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Changing A Primary To Secondary


Bossman
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I joined the Army in 1974. At that time I did not have any medical problems. While in training and during my first year Permanent Party I separated my right shoulder several times, brusied my Patella's many times. For these injuries I was prescribed Darvons, Darvocet, Percogesic and other pain killer and muscle relaxers. During this time I all of a sudden had HBP and Hypertensive heart Disease. There is no family history of heart disease or HBP.

During the 70's I heard nothing about OSA. When I ETS'd I was SC for hypertension and hypertensive heart disease.

What I want to know is, can I change the primary diagnosis from Hypertensive Heart Disease to OSA and have the Hypertensive heart disease changed to secondary to OSA? I have a buddy letter from my roomate stating that I did not snore or smoke when I first started rooming with him. We were room mates for 13 months. He states that during the time that I roomed with him I started snoring.

I think that I was miss diagnosed HBP as the primary and it should have been secondary to OSA. I am on a CPAP machine and I have been for about 4 years. I was diagnosed with severe OSA by VA and issued a CPAP by VA. I ETS'd in November 1978.

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Would it be better or easier to service connect the OSA as secondary due to being aggravated by the SC heart disease?

http://www.va.gov/vetapp07/files3/0721554.txt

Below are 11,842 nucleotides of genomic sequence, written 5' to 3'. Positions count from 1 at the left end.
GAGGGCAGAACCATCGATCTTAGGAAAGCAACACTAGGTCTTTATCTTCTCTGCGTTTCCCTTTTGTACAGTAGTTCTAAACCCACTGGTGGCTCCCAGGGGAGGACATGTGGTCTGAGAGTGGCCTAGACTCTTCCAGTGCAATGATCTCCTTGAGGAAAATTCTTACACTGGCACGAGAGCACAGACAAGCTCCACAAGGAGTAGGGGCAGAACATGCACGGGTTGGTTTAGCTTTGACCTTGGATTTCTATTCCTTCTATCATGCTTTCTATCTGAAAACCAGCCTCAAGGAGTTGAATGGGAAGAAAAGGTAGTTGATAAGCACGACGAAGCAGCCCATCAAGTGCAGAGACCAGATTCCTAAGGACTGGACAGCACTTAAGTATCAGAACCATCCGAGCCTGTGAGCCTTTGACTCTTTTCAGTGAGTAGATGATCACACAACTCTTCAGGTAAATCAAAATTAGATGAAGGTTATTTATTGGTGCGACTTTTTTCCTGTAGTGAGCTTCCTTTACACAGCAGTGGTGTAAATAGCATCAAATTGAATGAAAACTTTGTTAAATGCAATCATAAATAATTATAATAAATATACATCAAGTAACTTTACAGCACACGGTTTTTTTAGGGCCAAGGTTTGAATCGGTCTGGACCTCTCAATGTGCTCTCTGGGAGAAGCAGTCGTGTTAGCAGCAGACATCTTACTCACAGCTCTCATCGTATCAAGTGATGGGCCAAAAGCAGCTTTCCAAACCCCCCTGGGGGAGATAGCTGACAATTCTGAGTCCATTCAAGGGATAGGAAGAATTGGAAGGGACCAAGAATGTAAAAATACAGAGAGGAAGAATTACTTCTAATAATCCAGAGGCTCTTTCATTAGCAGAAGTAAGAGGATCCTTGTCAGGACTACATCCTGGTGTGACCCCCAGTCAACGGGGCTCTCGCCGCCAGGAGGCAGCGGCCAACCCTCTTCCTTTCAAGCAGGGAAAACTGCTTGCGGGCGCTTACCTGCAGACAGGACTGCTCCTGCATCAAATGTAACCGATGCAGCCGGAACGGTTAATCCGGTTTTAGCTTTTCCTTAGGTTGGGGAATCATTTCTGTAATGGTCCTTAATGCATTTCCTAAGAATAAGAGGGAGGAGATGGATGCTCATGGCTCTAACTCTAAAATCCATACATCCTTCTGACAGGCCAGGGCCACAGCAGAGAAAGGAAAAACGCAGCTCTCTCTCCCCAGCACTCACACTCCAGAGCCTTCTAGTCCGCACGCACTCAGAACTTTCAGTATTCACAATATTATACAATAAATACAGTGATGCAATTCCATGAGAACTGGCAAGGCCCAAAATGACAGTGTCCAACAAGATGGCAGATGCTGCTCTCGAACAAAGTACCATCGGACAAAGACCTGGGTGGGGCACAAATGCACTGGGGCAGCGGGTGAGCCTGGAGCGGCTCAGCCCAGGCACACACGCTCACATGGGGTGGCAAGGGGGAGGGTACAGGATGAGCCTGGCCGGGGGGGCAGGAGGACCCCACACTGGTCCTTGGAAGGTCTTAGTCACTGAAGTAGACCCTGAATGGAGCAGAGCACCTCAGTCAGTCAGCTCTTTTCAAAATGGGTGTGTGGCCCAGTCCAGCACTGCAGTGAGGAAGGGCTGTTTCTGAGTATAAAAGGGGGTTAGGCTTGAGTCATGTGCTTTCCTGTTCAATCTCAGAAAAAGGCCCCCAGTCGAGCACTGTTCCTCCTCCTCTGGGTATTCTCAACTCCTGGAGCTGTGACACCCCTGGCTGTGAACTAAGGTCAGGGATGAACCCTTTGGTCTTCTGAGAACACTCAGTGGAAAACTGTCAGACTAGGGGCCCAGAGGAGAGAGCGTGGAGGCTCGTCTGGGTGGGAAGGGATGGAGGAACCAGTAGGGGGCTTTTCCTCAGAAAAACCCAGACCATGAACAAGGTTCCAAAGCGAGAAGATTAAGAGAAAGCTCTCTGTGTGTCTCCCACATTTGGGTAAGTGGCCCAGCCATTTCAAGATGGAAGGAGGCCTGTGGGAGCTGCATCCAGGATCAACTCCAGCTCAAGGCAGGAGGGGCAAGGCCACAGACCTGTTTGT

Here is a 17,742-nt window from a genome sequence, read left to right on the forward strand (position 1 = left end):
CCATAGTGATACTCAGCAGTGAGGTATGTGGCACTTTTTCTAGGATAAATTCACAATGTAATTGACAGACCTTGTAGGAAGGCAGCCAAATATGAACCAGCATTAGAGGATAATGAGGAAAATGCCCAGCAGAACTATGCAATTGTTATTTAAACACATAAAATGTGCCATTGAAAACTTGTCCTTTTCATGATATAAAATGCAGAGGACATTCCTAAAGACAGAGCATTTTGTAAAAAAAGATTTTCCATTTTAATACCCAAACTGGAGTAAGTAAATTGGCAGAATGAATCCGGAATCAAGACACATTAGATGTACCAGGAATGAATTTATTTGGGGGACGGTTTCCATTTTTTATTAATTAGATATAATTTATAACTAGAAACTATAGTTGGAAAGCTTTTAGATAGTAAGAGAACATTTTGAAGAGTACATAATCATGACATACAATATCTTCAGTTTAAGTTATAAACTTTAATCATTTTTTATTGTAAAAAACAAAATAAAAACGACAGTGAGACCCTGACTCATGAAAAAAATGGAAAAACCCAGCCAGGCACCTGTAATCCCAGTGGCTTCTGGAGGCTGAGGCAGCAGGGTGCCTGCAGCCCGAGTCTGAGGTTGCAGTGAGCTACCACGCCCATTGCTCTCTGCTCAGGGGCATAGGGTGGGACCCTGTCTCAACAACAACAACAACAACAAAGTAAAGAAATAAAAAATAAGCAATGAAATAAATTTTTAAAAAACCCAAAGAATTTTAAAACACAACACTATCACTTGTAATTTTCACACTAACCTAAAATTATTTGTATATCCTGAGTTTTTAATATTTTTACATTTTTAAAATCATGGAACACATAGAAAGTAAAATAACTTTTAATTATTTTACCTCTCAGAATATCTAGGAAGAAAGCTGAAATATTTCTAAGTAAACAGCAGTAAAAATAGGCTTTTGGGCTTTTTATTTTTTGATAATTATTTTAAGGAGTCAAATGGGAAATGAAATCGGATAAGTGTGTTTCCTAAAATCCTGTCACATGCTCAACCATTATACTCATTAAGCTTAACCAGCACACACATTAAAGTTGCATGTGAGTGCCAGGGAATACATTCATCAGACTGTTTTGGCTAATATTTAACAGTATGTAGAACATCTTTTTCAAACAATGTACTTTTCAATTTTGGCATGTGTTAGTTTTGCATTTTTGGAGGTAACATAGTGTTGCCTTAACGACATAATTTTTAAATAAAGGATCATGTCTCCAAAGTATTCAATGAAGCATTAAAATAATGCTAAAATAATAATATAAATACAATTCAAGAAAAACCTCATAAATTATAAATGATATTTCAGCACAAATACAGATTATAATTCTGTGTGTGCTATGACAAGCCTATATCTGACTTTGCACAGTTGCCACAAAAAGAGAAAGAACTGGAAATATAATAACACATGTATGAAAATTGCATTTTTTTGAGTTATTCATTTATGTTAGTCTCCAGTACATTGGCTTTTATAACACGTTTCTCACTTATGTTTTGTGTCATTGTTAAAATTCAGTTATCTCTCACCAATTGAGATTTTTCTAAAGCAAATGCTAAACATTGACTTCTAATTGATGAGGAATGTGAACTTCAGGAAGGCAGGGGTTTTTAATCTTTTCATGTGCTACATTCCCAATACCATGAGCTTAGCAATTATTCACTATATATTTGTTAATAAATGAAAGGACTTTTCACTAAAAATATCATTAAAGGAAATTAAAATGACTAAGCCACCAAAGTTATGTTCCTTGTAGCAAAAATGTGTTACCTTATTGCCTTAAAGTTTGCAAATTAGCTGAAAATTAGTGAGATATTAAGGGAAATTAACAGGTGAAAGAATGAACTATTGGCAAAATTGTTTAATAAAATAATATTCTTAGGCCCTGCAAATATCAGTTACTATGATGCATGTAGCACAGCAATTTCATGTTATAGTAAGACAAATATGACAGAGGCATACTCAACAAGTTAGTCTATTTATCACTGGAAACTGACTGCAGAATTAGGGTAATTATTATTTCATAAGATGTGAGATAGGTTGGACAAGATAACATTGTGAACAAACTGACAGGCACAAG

This vet got his OSA SCed as secondary to his allergic rhinitis.

With medical evidence almost anything can be found as either being aggravated by a SC condition or causing a secondary condition

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Would it be better or easier to service connect the OSA as secondary due to being aggravated by the SC heart disease?

http://www.va.gov/vetapp07/files3/0721554.txt

This vet got his OSA SCed as secondary to his allergic rhinitis.

With medical evidence almost anything can be found as either being aggravated by a SC condition or causing a secondary condition

Berta,

Thanks again for your response. The citation that you referenced will help. I noticed that it references medication used for other SC problems. That is the link that I want to make. I will try this and see what happens. I have found literature that states that medication can lead to Sleep Apnea, especially muscle relaxers and some pain killers.

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Good idea-medications can cause or contribute secondary conditions

a veteran can raise any potential scenario at all for service connection.

I have three claims -all separate - for three different ways in which VA can directly service connect my husband's death.

I have seen cases at the BVA where the veteran's main argument was denied but the veteran had also raised another potential way to service connect something-and sometimes the additional scenario can lead to SC.

Sometimes we have to look at a claim in many different ways.

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What bothers me most about VA is that if the veteran does not raise the issue than the VA ignores it even when they know. If you don't ask you don't get is VA motto. Something is wrong with that scenario as the VA claims its wants to help Veterans with claims and that they are not an adversary.

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